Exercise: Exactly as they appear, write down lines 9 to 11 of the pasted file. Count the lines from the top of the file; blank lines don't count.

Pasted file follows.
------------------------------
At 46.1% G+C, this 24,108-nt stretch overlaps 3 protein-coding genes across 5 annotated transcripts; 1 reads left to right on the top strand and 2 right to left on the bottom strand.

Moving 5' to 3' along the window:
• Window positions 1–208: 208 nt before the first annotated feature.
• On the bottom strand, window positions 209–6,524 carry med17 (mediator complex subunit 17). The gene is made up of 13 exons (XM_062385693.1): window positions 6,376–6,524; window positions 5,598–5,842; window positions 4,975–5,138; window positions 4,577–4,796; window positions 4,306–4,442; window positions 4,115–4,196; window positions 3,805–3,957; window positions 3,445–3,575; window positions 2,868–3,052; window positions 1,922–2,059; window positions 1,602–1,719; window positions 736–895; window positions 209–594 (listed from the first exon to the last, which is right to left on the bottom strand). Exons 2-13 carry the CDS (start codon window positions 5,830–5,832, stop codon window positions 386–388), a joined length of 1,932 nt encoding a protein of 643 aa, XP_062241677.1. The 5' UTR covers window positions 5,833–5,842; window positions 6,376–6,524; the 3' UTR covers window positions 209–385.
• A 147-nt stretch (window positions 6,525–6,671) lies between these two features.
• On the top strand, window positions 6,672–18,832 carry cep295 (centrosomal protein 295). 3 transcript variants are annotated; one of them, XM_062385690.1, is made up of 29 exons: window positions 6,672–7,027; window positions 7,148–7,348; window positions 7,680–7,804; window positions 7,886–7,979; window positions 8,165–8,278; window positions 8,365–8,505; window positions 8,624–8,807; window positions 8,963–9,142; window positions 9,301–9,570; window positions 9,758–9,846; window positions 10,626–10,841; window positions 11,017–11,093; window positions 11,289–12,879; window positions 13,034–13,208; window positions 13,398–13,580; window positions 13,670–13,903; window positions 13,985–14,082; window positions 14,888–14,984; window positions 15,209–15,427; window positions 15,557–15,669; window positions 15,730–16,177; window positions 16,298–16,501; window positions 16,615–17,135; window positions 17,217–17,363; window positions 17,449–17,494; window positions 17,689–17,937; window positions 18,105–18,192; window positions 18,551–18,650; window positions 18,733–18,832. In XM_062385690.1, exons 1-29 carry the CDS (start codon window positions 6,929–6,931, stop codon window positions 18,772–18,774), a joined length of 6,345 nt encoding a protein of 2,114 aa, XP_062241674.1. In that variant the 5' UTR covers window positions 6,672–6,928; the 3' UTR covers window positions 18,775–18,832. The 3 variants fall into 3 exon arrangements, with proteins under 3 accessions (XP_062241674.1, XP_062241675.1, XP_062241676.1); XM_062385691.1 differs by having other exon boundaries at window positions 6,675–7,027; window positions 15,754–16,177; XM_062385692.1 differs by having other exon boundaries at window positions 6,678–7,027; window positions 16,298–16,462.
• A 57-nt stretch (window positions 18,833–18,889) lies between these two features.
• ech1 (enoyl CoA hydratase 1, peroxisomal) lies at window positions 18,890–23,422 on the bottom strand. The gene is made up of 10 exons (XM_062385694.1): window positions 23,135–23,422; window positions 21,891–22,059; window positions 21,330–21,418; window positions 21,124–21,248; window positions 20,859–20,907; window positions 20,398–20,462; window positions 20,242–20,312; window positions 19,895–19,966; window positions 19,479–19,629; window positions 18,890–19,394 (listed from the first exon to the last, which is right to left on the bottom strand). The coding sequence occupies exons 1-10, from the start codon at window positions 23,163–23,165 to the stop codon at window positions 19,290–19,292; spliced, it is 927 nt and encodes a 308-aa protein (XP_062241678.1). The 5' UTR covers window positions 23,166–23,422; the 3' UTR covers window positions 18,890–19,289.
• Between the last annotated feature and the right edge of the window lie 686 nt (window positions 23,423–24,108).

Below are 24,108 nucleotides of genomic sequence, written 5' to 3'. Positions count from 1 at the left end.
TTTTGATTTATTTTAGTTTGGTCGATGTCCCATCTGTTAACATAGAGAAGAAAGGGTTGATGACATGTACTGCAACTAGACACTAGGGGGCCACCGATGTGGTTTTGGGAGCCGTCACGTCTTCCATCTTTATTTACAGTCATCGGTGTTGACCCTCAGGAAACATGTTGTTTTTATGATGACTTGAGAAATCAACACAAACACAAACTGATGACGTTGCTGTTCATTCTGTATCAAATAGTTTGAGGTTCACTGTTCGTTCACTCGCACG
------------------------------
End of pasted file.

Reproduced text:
• Between the last annotated feature and the right edge of the window lie 686 nt (window positions 23,423–24,108).

Below are 24,108 nucleotides of genomic sequence, written 5' to 3'. Positions count from 1 at the left end.
TTTTGATTTATTTTAGTTTGGTCGATGTCCCATCTGTTAACATAGAGAAGAAAGGGTTGATGACATGTACTGCAACTAGACACTAGGGGGCCACCGATGTGGTTTTGGGAGCCGTCACGTCTTCCATCTTTATTTACAGTCATCGGTGTTGACCCTCAGGAAACATGTTGTTTTTATGATGACTTGAGAAATCAACACAAACACAAACTGATGACGTTGCTGTTCATTCTGTATCAAATAGTTTGAGGTTCACTGTTCGTTCACTCGCACG